Since their inception in 2004, the Charlotte Bobcats have been the laughing stock of the league. Only once in the past 10 years have they won more than 36 games, and that one season happened to end quickly with a four-game sweep at the hands of the Orlando Magic. Then, there’s the 2011-2012 season, the one in which they won just seven games and set a record that basically made them the worst team in NBA history. And the sad news doesn’t just end there. The franchise’s all-time leading scorer happens to be Gerald Wallace – a one-time all-star, but a man who’s known for anything but his scoring ability. In fact, if you look at the rest of their franchise records, names like D.J. Augustin, Walter Herrmann, Nazr Mohammed and Emeka Okafor pop-up, none of whom are exactly ideal poster child’s for your pro basketball team.
All in all, the past 10 years have been full of a lot of losses and not a lot of winning. But perhaps the most frustrating thing has been that, despite those 502 losses, not once did they get the golden ticket from David Stern – a first overall pick. Year after year, they walked into Draft night with hope, but resentment. A lottery pick is nice, sure, but because the lottery balls didn’t bounce in their favor, they missed out on some big names; Dwight Howard, Chris Paul, LaMarcus Aldridge and Anthony Davis to name a few. Instead of building their team around a franchise changing talent, they were left with scraps, many of which have either found success elsewhere in the league in reduced roles or have since taken their talents to the other side of the ocean after failing to make a name for themselves in the big league.
Nevertheless, time moves on. Dwelling on the past helps nobody, especially for the fans in Charlotte who had to suffer, watching their team lose game after game by astronomical figures. Without much help from the draft, they were left without much choice but to retool, be patient and hope that luck came knocking on their door sometime soon.
Luckily for them, that moment came this summer with a pair of new signings. First, Al Jefferson, who came barging through their front door with a ton of mileage and a scoring repertoire that the franchise had never seen before. Then, a rookie coach by the name of Steve Clifford, who boasted an impressive résumé of coaching at the NBA or collegiate level for 28 years. And with that experience, he imposed his will from day one, forcing a team of no-names to commit to the defensive end of the floor, and so far, it’s lead to great results.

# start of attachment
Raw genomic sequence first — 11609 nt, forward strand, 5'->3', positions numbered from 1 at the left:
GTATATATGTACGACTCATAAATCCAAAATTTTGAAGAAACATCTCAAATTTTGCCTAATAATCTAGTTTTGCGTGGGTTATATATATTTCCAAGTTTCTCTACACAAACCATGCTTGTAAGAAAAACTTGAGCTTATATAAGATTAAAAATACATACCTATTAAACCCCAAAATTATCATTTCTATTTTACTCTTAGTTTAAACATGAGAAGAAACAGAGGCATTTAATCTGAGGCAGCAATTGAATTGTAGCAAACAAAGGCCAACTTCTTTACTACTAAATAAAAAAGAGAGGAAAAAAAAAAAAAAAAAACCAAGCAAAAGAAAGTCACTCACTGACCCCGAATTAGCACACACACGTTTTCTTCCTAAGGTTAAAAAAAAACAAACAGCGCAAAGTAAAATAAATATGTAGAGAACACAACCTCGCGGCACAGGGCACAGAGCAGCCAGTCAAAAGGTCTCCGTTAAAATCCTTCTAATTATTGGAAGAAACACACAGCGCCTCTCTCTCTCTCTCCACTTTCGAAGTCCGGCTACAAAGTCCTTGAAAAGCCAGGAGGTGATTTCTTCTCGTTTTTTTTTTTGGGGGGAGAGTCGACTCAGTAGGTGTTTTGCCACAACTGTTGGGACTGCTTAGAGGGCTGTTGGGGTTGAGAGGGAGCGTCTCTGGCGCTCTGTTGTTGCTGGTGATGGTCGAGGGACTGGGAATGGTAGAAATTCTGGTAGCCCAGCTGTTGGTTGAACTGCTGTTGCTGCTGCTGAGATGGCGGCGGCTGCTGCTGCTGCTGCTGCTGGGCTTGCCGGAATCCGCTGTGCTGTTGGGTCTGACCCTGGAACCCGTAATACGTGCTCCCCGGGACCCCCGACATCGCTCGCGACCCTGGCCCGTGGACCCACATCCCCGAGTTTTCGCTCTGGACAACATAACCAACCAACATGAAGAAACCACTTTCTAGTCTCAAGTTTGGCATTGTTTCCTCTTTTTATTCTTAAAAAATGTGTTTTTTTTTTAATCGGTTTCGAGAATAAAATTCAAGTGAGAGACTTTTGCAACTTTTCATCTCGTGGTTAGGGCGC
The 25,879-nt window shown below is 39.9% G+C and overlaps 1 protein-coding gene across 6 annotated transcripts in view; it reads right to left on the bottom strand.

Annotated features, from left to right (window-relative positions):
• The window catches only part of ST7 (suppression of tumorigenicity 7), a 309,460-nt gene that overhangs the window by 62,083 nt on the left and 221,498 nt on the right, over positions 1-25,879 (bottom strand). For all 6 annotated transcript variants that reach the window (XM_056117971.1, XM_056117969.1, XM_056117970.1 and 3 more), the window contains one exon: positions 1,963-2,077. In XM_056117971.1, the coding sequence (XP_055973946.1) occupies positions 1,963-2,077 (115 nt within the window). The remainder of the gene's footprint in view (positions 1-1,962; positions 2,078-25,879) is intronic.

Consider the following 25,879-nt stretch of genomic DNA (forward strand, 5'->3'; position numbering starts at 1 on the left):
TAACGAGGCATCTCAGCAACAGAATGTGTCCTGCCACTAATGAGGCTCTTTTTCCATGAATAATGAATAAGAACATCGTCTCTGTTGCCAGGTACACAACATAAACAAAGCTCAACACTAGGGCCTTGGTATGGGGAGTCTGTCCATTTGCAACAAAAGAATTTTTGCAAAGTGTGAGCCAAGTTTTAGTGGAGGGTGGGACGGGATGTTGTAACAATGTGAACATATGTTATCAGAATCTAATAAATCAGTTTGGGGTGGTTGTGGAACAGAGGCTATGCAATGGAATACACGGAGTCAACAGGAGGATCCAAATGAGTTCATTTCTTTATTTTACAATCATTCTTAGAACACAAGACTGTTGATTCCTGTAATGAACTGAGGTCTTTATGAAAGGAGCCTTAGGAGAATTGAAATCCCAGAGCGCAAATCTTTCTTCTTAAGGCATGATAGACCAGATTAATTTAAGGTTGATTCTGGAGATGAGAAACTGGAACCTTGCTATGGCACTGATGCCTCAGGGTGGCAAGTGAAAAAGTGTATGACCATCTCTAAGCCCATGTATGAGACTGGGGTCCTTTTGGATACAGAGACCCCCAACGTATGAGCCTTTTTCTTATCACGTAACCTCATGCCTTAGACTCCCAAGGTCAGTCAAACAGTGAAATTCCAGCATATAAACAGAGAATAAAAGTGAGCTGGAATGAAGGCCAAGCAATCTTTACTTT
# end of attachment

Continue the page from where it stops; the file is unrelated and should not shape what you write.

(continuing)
After 55 games, the Bobcats look like a completely different team, one unlike any of the cellar dweller’s we have grown accustomed to seeing over the past years. They are currently owners of the sixth most efficient defense in the league, according to ESPN. The only teams ahead of them happen to be household names: Pacers, Bulls, Warriors, Thunder and Spurs. And for comparison’s sake, the Bobcats ranked dead last in the league during the 2012-2013 season.
Times sure have changed.
They aren’t quite as efficient offensively. In fact, most advanced stats will tell you that they’re pretty terrible on that end of the court. But Clifford has done a great job of masking their inefficiencies by building up a ball club that takes care of every possession, rarely turning the ball over and not overcomplicating matters. It may not always been pretty, but it’s kept them in ball games and has made them a competitive team each and every night.
As for Al Jefferson, well, he’s been his normal self. Despite missing some games at the start of the season due to a bum ankle, he’s elevated his game and put the team on his back. While the likes of Kemba Walker, Josh McRoberts and Gerald Henderson do their fair share on the offensive end of the court, it’s Big Al who sets the tone on a nightly basis, and he’s sure stepped up to the plate. Since the New Year, his 23.6 points and 10.6 rebounds per game have resulted in a 13-12 record for the Bobcats, which included some signature wins against tough Western Conference foes like the Memphis Grizzlies, Golden State Warriors and L.A. Clippers.
As it stands now, the Bobcats have the sixth best record in the Eastern Conference. Not only that, but they have a nice, 4.5 game lead over their biggest threat, the Detroit Pistons. While they’ve got a tough three-game road trip against the Spurs, Thunder and Heat coming up, they have an easy schedule to end the season, which could just carry them back into the promised land. But the most telling stat isn’t that their record could be good enough for them to make the Playoffs for just the second time since becoming the Bobcats. It’s that, with 26 games remaining on their schedule, they’re just one win shy of tying the amount of victories they recorded over the last two seasons.
If anything, that’s what we’ve all been waiting for: a sign of improvement.
Making the Playoffs is always nice, especially for a fan base that has endured so much pain and suffering over the last 10 years, but the likelihood of the Bobcats making any real noise is very slim. Quite simply, this team isn’t good enough to rival the likes of the Pacers, Heat, Raptors and Bulls. Not yet, anyway. But that’s okay, because there seems to be something brewing in the streets of Charlotte nowadays. Maybe it’s excitement that their basketball team is finally relevant for the first time in what seems like forever. Maybe it’s hope that they can continue to develop and maybe – just maybe – take a stab at this ‘being good’ thing. Or maybe it’s that the Bobcats are finally rewriting the narrative. Whatever it is, at least there is something.
It sure has been a while since the Bobcats were recognised for anything but being terrible, and this last hoorah is a hell of a way to usher in a new era.